The governing body is primarily made up of teaching and professional faculty selected through faculty wide elections (faculty includes professional staff and teaching faculty).


Do faculty have a formal role in decision-making in regard to the following?:
Yes or No
Establishing organizational mission, vision, and/or goals Yes
Establishing new policies, programs, or initiatives Yes
Strategic and long-term planning Yes
Existing or prospective physical resources Yes
Budgeting, staffing and financial planning Yes
Communications processes and transparency practices Yes
Prioritization of programs and projects Yes

A brief description of the formal faculty role in regard to each area indicated, including examples from the previous three years:

All of these issues of resources, planning, curriculum, communication, mission and vision go through one or more of the University's Senate Councils, which faculty have representation on. This includes the University Planning and Policy Council, the Graduate Academic Council, and Undergraduate Academic Council. Other Councils include the Council on Academic Assessment, Council on Research, among others. Additionally, large scale governance issues such as long term strategic planning are often handled by steering committees or task forces which are formed through a formal consultation process with the University Senate's Governance Council. For example, in the last three years the Senate has had a role in developing and approving a College of Engineering and Applied Sciences, the expansion of programs such as online TESOL certificates, majors and certificates in Human Development, Homeland Security, Cybersecurity, and Emergency Preparedness, the re-constitution of the committee on freedom of expression, academic freedom and community responsibility. The University Senate also had a role in forming Blue Ribbon Panels to investigate the working conditions and wages of Graduate Teaching Assistants and Contingent Faculty.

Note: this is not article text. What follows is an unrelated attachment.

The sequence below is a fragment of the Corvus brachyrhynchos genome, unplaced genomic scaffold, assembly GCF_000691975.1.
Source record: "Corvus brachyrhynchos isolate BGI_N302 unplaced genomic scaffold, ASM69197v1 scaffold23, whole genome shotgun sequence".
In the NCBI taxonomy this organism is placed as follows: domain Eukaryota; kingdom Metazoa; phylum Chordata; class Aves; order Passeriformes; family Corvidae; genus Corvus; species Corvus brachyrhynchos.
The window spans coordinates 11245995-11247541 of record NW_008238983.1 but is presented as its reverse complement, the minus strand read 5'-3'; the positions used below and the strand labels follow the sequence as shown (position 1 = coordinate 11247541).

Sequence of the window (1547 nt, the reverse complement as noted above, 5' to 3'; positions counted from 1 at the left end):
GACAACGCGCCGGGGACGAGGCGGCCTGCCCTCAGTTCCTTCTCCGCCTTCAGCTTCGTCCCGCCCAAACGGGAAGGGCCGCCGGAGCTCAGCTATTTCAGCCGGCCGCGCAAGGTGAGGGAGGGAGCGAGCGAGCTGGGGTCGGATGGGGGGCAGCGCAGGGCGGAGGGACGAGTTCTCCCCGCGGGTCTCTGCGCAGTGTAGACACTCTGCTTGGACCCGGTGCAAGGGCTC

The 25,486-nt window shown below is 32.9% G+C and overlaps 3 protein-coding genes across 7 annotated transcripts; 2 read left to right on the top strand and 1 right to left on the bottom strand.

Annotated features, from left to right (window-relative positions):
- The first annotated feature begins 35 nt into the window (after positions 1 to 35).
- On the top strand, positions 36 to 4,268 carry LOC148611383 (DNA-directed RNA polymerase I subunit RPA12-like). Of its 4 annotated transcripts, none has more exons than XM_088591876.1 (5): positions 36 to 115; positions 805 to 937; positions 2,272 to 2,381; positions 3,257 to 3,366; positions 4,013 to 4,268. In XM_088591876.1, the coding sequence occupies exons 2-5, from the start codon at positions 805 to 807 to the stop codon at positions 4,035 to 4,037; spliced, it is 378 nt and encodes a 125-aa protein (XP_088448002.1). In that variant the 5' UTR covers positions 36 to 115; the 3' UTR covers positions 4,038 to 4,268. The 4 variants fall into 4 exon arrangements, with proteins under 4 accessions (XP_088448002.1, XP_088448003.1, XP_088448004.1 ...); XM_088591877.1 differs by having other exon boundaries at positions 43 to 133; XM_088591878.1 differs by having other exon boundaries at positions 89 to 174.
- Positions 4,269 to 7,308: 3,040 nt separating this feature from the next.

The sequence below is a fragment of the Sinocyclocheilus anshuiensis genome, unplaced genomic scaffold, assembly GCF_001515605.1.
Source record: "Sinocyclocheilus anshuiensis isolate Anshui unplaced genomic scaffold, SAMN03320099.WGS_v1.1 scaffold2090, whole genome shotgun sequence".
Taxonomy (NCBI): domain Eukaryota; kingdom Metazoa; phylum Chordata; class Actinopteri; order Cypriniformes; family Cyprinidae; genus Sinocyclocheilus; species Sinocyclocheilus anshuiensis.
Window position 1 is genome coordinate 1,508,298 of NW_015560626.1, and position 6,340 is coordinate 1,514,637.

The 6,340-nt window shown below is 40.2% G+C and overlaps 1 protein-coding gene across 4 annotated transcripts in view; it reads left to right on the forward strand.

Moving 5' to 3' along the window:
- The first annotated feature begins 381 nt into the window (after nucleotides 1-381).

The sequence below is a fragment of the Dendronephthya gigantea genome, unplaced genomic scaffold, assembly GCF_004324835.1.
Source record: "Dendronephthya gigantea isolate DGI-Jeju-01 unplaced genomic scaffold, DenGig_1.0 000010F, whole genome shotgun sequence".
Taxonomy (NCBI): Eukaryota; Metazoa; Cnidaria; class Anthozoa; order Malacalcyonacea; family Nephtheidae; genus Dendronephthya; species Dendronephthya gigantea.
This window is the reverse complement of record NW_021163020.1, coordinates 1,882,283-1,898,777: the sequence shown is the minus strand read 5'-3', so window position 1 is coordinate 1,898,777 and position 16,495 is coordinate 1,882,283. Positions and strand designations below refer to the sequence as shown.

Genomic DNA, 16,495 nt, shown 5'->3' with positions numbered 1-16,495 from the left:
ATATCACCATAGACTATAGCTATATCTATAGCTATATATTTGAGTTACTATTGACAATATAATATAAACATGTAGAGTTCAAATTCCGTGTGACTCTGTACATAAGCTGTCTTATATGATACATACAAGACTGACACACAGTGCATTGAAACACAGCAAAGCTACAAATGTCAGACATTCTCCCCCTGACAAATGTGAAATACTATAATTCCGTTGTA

The website URL where information about the institution’s governance structure is available:

The information presented here is self-reported. While AASHE staff review portions of all STARS reports and institutions are welcome to seek additional forms of review, the data in STARS reports are not verified by AASHE. If you believe any of this information is erroneous or inconsistent with credit criteria, please review the process for inquiring about the information reported by an institution and complete the Data Inquiry Form.